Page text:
Last blasts of a dying star
A white dwarf star 1,300 light-years from Earth is blasting out radiation and ripping apart a companion in its orbit.
Why it matters: One day, scientists think the Sun will burn through its fuel and become a dense white dwarf. By learning more about this star, astronomers might be able to get a better sense of the future of our solar system.
What's happening: A study in The Astrophysical Journal suggests the white dwarf KPD 0005+5106 actually plays host to a companion — either a low-mass star or a planet.
- Researchers think X-ray data from NASA's Chandra X-ray Observatory and ESA's XMM-Newton suggests the white dwarf's companion could be a planet with half of the mass of Jupiter.
- That planet's material is being pulled from the world into the atmosphere of the white dwarf and it would only survive for "a few hundred million years before eventually being destroyed," according to a press release.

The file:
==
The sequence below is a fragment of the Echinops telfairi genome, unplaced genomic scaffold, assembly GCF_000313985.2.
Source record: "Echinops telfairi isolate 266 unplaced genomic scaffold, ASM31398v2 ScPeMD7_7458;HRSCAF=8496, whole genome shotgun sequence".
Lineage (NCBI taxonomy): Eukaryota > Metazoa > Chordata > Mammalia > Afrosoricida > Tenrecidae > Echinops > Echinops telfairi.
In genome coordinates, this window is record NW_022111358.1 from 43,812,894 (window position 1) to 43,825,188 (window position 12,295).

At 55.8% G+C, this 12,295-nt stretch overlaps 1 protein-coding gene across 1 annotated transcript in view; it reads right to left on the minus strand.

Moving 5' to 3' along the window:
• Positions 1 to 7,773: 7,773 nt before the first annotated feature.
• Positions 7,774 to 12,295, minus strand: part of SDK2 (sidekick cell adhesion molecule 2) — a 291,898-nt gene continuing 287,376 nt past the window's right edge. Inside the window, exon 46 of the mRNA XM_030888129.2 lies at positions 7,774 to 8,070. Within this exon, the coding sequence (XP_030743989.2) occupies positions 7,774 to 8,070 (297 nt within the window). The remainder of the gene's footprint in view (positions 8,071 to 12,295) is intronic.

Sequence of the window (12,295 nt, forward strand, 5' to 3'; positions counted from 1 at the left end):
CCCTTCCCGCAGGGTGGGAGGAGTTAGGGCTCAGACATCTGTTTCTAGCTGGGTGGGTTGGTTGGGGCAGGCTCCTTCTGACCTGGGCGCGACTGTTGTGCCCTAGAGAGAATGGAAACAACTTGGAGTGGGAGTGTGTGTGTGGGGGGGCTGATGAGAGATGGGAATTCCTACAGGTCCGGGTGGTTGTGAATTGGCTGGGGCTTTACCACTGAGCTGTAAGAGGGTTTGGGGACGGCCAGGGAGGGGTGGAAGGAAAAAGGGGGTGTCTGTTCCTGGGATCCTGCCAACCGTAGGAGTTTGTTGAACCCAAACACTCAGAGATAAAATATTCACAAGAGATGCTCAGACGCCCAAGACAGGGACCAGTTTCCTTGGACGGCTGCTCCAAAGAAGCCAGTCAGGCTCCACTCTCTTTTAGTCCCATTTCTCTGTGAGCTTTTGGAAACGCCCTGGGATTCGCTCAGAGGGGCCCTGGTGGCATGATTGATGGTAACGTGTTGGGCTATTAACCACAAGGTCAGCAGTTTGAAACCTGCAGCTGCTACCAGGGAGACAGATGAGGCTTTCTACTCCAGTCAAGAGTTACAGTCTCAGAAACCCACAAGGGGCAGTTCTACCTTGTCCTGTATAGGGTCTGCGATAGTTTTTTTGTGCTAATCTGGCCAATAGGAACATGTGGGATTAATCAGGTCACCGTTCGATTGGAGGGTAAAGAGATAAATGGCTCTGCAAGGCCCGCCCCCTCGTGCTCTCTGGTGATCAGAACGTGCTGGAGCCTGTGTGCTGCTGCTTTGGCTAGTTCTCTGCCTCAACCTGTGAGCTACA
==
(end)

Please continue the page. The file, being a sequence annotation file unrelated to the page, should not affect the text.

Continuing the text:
- "This is a slow demise for this object that's basically being ripped apart by constant gravitational forces," Martín A. Guerrero, of the Institute of Astrophysics of Andalusia in Spain, and an author of the study said in the statement. "It would be a very unpleasant place to be."
The big picture: The white dwarf is actually one of the hottest known white dwarf stars, with a surface temperature of 360,000°F. (The Sun's temperature is about 10,000°F, for comparison.)
- "This companion object is about 500,000 miles away from the white dwarf, only about one-thirtieth of the distance from Mercury to the Sun," Jesús Toala of the National Autonomous University of Mexico, and a co-author of the study, said in the statement.
- "Whatever this object is, it's getting blasted with heat."